Early Career Award–recognizes a young scientist who is active in the plant breeding field. Nominees must have obtained their Ph.D. after December 31, 2004.
Lifetime Achievement Award–recognizes an individual who has given distinguished long-term service to plant breeding in areas such as breeding/genetics research and publication, education (graduate or undergraduate training), extension outreach, and regional, national, and/or international leadership.
Plant Breeding Impact Award–recognizes an individual who has made significant advancements in the field of plant breeding, specifically in the area of applied variety and/or technology development. Public or private plant breeders whose improved germplasm or technological contributions have had a measurable impact on crop production are eligible to receive this award.
Graduate Student Poster Award–recognizes an outstanding graduate student poster, both in content and delivery, which exemplifies breeding/genetics research.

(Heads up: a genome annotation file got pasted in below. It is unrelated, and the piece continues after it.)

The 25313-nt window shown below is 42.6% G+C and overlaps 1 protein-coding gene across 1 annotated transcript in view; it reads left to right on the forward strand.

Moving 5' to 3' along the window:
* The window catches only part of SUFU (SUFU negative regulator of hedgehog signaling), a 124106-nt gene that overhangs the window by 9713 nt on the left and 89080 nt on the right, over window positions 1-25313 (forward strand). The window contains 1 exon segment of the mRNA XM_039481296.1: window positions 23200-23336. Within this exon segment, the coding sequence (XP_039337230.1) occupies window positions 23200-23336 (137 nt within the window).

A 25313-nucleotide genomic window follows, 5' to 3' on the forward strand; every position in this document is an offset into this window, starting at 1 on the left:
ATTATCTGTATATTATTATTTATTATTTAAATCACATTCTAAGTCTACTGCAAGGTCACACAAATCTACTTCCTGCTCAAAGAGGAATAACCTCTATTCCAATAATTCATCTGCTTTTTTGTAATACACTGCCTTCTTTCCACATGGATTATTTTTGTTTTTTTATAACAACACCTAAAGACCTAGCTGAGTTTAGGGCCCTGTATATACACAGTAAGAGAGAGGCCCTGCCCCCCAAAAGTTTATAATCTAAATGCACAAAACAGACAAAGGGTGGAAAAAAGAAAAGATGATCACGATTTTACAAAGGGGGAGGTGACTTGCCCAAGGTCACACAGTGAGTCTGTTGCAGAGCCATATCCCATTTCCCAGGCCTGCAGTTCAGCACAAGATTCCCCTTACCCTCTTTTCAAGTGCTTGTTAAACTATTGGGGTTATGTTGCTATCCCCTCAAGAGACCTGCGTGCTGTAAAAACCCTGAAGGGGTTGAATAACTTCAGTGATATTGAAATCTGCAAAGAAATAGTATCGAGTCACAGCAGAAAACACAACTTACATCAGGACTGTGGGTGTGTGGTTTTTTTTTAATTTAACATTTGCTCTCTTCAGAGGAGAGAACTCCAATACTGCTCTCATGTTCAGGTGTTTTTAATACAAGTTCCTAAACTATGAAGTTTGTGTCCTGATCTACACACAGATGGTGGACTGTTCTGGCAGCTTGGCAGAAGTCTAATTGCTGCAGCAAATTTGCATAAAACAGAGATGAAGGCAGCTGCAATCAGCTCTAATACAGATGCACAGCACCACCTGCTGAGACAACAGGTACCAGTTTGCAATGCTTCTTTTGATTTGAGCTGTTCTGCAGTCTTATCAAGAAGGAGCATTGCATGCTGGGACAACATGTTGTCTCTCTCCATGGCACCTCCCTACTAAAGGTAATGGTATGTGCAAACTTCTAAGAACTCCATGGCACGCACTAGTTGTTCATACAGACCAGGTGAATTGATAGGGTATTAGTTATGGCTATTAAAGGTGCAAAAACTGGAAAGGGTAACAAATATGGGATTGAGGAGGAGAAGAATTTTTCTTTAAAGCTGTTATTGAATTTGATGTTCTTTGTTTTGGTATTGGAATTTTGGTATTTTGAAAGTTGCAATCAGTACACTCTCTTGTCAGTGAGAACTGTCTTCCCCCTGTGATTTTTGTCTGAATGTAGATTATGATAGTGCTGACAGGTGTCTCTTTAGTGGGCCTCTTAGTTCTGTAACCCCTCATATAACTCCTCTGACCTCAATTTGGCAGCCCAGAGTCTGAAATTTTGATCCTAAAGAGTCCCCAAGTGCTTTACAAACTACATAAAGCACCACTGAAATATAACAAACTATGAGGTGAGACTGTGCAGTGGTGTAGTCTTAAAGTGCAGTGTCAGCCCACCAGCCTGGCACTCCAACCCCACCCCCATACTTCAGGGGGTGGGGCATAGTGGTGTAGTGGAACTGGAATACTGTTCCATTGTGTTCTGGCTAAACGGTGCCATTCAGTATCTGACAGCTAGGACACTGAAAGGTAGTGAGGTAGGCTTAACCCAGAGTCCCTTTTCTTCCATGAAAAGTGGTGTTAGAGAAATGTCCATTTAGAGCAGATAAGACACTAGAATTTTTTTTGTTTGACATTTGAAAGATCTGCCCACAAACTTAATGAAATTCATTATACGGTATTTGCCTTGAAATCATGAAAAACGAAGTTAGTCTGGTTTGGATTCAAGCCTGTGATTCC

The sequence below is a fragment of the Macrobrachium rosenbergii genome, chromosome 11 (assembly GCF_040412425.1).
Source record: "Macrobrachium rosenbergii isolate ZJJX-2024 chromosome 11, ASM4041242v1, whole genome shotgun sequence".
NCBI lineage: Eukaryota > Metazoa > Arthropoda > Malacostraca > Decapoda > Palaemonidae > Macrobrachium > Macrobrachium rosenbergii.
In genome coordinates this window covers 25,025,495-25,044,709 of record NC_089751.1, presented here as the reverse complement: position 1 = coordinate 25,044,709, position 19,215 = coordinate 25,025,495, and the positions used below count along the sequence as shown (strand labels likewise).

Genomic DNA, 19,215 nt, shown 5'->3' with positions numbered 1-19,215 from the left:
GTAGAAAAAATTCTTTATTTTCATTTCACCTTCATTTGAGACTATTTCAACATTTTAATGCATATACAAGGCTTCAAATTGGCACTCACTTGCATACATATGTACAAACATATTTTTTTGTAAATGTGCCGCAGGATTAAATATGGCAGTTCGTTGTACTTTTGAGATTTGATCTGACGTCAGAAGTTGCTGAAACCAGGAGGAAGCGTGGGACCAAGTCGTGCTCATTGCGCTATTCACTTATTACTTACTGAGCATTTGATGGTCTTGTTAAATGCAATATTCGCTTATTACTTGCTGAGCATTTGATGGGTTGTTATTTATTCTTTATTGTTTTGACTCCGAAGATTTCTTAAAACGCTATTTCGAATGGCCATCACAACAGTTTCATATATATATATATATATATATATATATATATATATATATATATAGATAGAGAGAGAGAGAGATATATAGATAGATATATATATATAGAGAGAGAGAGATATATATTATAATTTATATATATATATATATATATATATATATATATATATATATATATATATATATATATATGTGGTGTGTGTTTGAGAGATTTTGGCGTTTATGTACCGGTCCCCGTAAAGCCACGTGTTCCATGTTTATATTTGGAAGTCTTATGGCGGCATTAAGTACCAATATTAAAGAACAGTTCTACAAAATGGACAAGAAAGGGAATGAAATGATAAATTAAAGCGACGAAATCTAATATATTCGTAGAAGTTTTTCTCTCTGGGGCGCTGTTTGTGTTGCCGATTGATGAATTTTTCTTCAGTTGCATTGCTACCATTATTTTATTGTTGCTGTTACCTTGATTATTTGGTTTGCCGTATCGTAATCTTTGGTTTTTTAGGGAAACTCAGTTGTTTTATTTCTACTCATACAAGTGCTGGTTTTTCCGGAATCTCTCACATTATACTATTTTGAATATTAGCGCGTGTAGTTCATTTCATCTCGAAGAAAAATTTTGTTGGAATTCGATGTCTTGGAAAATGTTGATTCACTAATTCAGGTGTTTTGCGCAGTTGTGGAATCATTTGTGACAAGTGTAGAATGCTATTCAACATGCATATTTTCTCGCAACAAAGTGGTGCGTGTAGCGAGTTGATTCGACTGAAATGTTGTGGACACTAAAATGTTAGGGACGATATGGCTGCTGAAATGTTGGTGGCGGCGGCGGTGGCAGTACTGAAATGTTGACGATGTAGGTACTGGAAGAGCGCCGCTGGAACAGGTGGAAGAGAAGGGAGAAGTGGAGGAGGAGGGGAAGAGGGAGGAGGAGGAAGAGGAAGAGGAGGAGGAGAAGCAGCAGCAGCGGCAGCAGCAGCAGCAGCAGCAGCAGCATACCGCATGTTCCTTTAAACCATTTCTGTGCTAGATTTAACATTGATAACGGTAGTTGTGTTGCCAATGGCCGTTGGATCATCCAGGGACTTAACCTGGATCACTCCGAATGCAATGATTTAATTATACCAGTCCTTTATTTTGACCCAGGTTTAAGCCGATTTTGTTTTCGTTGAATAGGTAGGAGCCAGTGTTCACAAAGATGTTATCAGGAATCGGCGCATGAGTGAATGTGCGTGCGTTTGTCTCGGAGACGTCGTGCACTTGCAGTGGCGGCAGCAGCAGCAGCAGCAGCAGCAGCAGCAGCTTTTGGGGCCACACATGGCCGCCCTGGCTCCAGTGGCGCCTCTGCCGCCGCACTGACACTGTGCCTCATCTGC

Nomination procedures and entry forms containing more details are available at http://www.plantbreeding.org/napb/Awards/Awards.html.
Awards Panel Chair
The Department of Animal Science hosts a series of noon seminars on Mondays at 12:10 p.m. in 2154 Meyer Hall through June 11. Dates and topics for seminars include:
- May 14: Candidate seminar
- May 21: Candidate seminar
- May 28: Holiday
- June 4: Candidate seminar
- June 11: Do Domestic Horses Benefit from Shade in Hot, Sunny Weather?
Department of Animal Science
The Department of Entomology hosts a series of noon seminars on Wednesdays from 12:10 to 1 p.m. in 122 Briggs Hall through May 23. Dates and topics for seminars include:
- May 16: Role of Negative Signaling in a Superorganism: the Honey Bee Stop Signal
- May 23: Survey of Culex Bloodfeeding Patterns in California
Kathy Keatley Garvey
Department of Entomology
The Department of Plant Sciences hosts a series of noon meetings on Wednesdays in Room 3001 of the Plant and Environmental Sciences Building through May 30. Dates and topics for seminars include: